In photosynthesis sunlight is converted into organic compounds disposable for the majority of the living organisms. In green algae and plants this process takes place in the thylakoid membranes of a specific organelle, the chloroplast. The first two steps in photosynthesis are the capture of light by light-harvesting antenna complexes and energy transfer to reaction centres, where light is converted into chemical energy. Reaction centres and antenna complexes are composed of multiple copies of pigment-containing subunits. Study of antenna subunits is of keen interest because of their key role in light harvesting regulation. This is important for both optimal growth and preventing damage of the photosynthetic apparatus, which easily occurs under stress conditions.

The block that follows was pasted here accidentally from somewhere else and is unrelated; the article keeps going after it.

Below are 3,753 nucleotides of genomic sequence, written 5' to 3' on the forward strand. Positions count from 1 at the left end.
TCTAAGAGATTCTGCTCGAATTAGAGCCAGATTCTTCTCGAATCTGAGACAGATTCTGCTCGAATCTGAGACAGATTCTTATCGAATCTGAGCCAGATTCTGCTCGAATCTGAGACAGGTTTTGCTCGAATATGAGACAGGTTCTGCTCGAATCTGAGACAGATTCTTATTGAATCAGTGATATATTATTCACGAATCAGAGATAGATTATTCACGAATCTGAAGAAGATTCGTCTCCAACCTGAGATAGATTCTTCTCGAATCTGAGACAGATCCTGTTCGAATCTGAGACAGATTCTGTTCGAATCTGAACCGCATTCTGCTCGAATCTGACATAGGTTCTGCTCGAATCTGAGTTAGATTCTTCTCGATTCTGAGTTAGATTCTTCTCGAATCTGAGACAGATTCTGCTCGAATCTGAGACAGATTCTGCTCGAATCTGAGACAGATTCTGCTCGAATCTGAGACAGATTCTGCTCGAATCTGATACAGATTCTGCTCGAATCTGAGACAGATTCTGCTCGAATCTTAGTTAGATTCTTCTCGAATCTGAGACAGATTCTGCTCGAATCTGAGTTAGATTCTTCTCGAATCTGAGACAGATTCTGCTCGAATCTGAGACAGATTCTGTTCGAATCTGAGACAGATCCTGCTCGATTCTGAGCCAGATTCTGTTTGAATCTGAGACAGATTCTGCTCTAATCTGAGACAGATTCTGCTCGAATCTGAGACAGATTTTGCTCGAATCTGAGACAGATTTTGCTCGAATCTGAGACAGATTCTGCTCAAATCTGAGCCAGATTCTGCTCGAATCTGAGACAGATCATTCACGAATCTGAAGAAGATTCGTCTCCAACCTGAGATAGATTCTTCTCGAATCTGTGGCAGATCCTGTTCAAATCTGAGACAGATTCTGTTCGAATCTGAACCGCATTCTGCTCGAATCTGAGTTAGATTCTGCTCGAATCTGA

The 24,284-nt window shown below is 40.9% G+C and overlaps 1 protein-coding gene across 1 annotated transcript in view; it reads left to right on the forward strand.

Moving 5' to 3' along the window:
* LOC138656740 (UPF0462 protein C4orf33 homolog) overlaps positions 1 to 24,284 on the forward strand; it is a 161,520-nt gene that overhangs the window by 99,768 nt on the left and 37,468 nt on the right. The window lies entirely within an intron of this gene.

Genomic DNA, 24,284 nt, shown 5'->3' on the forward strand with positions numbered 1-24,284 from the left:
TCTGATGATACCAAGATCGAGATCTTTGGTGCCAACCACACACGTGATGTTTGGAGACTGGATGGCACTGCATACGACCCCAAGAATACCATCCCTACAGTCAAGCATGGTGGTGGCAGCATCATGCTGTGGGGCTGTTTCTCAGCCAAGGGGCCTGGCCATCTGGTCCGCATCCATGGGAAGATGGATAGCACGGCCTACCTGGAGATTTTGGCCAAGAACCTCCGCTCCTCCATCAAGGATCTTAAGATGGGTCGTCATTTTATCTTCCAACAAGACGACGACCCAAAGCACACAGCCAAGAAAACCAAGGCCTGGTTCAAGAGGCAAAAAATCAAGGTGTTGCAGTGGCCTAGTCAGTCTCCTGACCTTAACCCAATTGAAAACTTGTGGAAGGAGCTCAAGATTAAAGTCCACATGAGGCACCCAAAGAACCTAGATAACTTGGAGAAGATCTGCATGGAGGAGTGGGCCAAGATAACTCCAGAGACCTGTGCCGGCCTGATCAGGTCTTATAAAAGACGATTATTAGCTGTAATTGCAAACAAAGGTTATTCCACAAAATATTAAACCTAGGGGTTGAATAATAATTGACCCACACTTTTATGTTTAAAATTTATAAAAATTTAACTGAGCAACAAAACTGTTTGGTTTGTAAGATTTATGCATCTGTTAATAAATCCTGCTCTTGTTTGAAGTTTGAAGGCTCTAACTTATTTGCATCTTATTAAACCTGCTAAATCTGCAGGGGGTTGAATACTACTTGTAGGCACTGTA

The molecular basis of light capture and dissipation of excess of absorbed light, mediated by antennae, are investigated in this piece of work by integrating molecular biology, biochemistry and spectroscopy approaches. The developed techniques and obtained results can be used as a starting point for further investigating interactions and energy transfer between photosynthetic subunits. Optimisation of antenna composition is useful for progressing towards artificial photosynthesis and bio-fuel production. Moreover, we identified functionally conserved pigment-binding protein domains in differentially evolved photosynthetic organisms. These domains are proposed to be the keystones of photoprotection, which is an indispensable response of photosynthetic organisms exposed to stress conditions.
Date and time: 22 februari 2008, 14.45 uur
Dissertation: Functional architecture of photosynthetic light harvesting complexes
Promotor: prof. E.J. Boekema
Faculty: mathematical and natural sciences
M. Mozzo, tel. 050-363 7225, e-mail:
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